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Elevated Triglyceride Level Increases Likelihood of Peripheral Neuropathy

HIV positive people with higher blood triglyceride levels are more likely to develop peripheral sensory neuropathy, or nerve damage, according to a study described in the January 14, 2011 issue of AIDS. Investigators suggested that the relationship might be due to changes in mitochondria function associated with elevated triglycerides.

Peripheral neuropathy, usually affecting the feet, is common among people with HIV. This is still the case even though the antiretroviral drugs most strongly associated with nerve damage -- the "d-drugs" stavudine (d4T, Zerit), didanosine (ddI, Videx), and zalcitabine (ddC, Hivid; withdrawn from the market in 2005) -- are no longer widely used in the U.S.

Noting that elevated serum triglyceride levels and other metabolic abnormalities are associated with an increased risk for sensory neuropathy among people with diabetes, Sugato Banerjee from the HIV Neurobehavioral Research Center at the University of California at San Diego and colleagues designed a prospective cross-sectional cohort study to evaluate whether a similar link is evident in people with HIV.

The investigators looked at predictors of sensory neuropathy in HIV positive and HIV negative individuals. The study included 436 people with HIV; most were men, the median age was 52 years, and 75% were on combination antiretroviral therapy (ART). In addition, 55 HIV negative people served as control subjects.

HIV sensory neuropathy was defined as having 1 or more clinical signs of reduced distal sensation or ankle reflexes. Symptoms included leg and foot pain, parasthesias (tingling or other unusual sensations), and numbness.

The researchers assessed metabolic factors including triglyceride levels, other blood lipids, and glucose levels, as well as other neuropathy risk factors such as age, height, current and nadir (lowest-ever) CD4 T-cell count, and current or past use of protease inhibitors, "d-drugs," and cholesterol-lowering statins.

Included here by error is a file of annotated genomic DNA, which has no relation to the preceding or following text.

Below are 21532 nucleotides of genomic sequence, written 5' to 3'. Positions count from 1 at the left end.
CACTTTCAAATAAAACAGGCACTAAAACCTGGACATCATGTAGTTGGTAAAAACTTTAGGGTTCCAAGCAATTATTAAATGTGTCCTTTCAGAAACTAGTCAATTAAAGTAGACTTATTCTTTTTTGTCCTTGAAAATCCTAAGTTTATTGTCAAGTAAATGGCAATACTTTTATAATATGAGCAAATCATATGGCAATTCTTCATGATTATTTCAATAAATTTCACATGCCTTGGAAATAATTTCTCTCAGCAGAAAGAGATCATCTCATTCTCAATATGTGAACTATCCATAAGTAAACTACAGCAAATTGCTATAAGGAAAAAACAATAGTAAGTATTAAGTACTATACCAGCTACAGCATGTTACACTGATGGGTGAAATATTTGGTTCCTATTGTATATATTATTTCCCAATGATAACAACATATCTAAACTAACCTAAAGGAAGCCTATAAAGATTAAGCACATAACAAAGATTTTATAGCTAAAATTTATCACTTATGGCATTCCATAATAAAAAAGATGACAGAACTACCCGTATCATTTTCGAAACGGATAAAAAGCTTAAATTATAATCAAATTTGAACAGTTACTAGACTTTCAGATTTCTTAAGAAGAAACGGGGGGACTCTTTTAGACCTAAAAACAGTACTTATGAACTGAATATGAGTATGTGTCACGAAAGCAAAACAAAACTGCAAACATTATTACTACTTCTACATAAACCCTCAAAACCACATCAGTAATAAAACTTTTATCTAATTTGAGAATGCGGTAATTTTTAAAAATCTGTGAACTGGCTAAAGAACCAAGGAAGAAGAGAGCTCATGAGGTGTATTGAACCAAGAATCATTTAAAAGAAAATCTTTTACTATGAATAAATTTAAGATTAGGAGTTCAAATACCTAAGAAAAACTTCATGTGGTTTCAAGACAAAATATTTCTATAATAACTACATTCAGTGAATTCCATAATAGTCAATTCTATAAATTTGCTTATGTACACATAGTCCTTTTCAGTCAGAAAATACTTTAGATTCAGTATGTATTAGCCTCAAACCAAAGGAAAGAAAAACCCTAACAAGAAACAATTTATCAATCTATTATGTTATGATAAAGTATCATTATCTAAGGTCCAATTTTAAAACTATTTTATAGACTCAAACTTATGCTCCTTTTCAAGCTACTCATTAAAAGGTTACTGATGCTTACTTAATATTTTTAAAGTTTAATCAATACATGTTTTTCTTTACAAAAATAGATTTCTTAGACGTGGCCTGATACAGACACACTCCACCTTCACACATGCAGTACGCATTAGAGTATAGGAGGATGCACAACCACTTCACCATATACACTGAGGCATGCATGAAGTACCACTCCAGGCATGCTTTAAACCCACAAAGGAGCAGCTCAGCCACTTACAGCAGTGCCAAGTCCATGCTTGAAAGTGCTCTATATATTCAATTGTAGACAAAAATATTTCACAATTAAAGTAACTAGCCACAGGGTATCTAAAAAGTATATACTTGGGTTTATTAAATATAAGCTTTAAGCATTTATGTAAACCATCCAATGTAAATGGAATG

• 27% of the HIV positive participants had sensory neuropathy, compared with 10% of the HIV negative group.
  • 48% of the HIV positive people with neuropathy were symptomatic, while the rest had measurable clinical signs.
  • Overall, average triglyceride levels were significantly higher among HIV positive compared with HIV negative participants (mean 245 vs 160 mg/dL, respectively; P < 0.001).
  • After adjusting for other factors, HIV positive patients with triglyceride levels in the highest tertile, or third (244 mg/dL or less), were significantly more likely to have sensory neuropathy than those in the lowest tertile (142 mg/dL or less), with an adjusted odds ratio of 2.7, or nearly 3 times higher risk.
  • Other factors associated with neuropathy were older age, greater height, type 2 diabetes, lower nadir CD4 cell count, and use of statins.
  • Protease inhibitor use was associated with greater likelihood of peripheral neuropathy, but unexpectedly, prior use of the "d-drugs" was not.

Based on these findings, the study authors concluded, "Elevated triglyceride levels increased the risk for HIV sensory neuropathy in HIV positive individuals independently of other known risk factors."

In their discussion, they suggested that elevated triglycerides might have an adverse effect on mitochondria, the energy-producing structures in cells. Mitochondrial toxicity has been identified as a mechanism responsible for peripheral neuropathy associated with the "d-drugs."

Since this study identified elevated triglycerides as a major risk for peripheral neuropathy in people with HIV, the researchers recommended that "interventions leading to reduction of triglyceride levels could reduce incidence of HIV sensory neuropathy, a possibility that should be explored in future studies."

Investigator affiliation: Department of Neurosciences, Department of Medicine, University of California, San Diego, CA.


S Banerjee, JA McCutchan BM Ances, and others. Hypertriglyceridemia in combination antiretroviral-treated HIV-positive individuals: potential impact on HIV sensory polyneuropathy. AIDS 25(2): F1-6 (Abstract). January 14, 2011.